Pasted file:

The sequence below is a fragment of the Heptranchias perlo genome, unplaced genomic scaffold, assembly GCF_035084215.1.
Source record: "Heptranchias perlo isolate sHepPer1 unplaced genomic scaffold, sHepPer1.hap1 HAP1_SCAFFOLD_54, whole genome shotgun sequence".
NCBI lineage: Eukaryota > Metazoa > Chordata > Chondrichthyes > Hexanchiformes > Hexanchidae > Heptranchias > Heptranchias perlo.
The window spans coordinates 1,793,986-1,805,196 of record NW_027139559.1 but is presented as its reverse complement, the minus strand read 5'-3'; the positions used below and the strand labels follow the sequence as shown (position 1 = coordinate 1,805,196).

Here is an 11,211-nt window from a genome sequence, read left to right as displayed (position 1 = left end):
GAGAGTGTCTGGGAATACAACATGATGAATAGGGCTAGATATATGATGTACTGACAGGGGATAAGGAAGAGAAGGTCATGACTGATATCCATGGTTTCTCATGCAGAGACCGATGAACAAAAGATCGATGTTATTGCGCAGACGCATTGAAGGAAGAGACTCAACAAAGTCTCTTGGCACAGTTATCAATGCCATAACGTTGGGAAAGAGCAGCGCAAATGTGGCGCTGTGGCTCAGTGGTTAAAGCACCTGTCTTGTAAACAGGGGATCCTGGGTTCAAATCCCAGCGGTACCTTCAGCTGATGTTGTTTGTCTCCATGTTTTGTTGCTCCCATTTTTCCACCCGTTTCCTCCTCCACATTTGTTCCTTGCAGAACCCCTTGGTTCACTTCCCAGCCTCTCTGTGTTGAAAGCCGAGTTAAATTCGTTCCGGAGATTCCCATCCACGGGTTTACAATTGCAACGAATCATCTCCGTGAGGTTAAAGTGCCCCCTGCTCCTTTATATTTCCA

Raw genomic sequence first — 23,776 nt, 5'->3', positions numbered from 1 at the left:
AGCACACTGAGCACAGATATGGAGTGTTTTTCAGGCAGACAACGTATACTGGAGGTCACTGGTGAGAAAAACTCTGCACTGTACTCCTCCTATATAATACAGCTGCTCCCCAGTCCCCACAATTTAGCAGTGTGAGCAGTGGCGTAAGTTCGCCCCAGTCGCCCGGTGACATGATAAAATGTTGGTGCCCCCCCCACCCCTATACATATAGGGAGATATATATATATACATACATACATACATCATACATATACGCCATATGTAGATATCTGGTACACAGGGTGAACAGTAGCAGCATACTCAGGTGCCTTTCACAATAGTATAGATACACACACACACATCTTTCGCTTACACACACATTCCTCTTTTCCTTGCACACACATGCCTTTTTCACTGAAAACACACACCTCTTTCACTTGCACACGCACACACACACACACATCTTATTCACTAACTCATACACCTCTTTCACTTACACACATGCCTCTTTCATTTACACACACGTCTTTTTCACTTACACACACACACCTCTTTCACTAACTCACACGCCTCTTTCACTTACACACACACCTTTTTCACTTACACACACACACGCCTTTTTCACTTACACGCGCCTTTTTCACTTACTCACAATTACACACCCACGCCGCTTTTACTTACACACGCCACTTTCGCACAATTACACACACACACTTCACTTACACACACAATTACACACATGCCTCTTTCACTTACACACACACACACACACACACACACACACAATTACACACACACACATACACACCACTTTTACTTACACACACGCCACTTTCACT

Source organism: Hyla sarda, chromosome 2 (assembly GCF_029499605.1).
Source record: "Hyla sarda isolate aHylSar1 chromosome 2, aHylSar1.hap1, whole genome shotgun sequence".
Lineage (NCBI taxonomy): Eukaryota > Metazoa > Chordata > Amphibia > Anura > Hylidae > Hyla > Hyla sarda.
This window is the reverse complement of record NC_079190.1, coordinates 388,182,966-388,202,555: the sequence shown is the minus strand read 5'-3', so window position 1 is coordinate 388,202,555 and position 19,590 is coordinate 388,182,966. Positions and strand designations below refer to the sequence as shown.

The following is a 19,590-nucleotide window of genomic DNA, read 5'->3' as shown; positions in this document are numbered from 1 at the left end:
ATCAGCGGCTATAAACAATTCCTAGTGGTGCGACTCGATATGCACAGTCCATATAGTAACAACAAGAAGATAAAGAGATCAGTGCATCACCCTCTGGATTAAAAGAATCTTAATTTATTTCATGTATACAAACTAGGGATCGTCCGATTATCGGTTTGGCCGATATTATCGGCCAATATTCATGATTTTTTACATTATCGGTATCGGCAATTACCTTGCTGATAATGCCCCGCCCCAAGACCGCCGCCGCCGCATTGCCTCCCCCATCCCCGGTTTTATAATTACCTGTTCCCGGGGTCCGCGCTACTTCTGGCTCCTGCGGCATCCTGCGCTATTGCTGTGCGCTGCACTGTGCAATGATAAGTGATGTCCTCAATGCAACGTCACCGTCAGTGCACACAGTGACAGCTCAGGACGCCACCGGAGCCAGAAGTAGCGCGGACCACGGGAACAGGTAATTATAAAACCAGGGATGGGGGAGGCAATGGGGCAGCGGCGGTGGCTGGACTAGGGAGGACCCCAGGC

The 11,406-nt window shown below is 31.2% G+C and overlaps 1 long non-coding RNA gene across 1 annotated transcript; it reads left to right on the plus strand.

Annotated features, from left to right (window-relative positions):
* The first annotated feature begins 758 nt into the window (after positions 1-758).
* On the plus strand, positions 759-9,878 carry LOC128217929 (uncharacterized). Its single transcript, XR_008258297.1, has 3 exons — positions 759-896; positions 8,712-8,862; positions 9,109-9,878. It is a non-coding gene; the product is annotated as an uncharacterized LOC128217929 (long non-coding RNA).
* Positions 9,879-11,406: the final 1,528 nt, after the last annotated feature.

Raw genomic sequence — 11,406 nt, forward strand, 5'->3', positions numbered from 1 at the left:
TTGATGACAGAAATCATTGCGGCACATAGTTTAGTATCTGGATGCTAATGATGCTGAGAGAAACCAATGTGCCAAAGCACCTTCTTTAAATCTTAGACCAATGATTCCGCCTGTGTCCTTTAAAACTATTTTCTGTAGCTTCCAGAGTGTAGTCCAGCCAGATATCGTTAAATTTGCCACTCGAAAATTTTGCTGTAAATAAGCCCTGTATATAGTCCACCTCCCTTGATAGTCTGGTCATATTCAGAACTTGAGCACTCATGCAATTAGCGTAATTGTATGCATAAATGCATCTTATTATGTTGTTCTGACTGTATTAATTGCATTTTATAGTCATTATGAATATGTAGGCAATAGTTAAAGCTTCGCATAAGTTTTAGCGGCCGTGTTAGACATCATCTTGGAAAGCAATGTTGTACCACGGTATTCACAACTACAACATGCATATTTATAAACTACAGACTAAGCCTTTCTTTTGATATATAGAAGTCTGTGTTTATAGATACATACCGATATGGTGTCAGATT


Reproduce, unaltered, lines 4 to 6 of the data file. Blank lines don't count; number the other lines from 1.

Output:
The window spans coordinates 1,793,986-1,805,196 of record NW_027139559.1 but is presented as its reverse complement, the minus strand read 5'-3'; the positions used below and the strand labels follow the sequence as shown (position 1 = coordinate 1,805,196).

Here is an 11,211-nt window from a genome sequence, read left to right as displayed (position 1 = left end):
GAGAGTGTCTGGGAATACAACATGATGAATAGGGCTAGATATATGATGTACTGACAGGGGATAAGGAAGAGAAGGTCATGACTGATATCCATGGTTTCTCATGCAGAGACCGATGAACAAAAGATCGATGTTATTGCGCAGACGCATTGAAGGAAGAGACTCAACAAAGTCTCTTGGCACAGTTATCAATGCCATAACGTTGGGAAAGAGCAGCGCAAATGTGGCGCTGTGGCTCAGTGGTTAAAGCACCTGTCTTGTAAACAGGGGATCCTGGGTTCAAATCCCAGCGGTACCTTCAGCTGATGTTGTTTGTCTCCATGTTTTGTTGCTCCCATTTTTCCACCCGTTTCCTCCTCCACATTTGTTCCTTGCAGAACCCCTTGGTTCACTTCCCAGCCTCTCTGTGTTGAAAGCCGAGTTAAATTCGTTCCGGAGATTCCCATCCACGGGTTTACAATTGCAACGAATCATCTCCGTGAGGTTAAAGTGCCCCCTGCTCCTTTATATTTCCA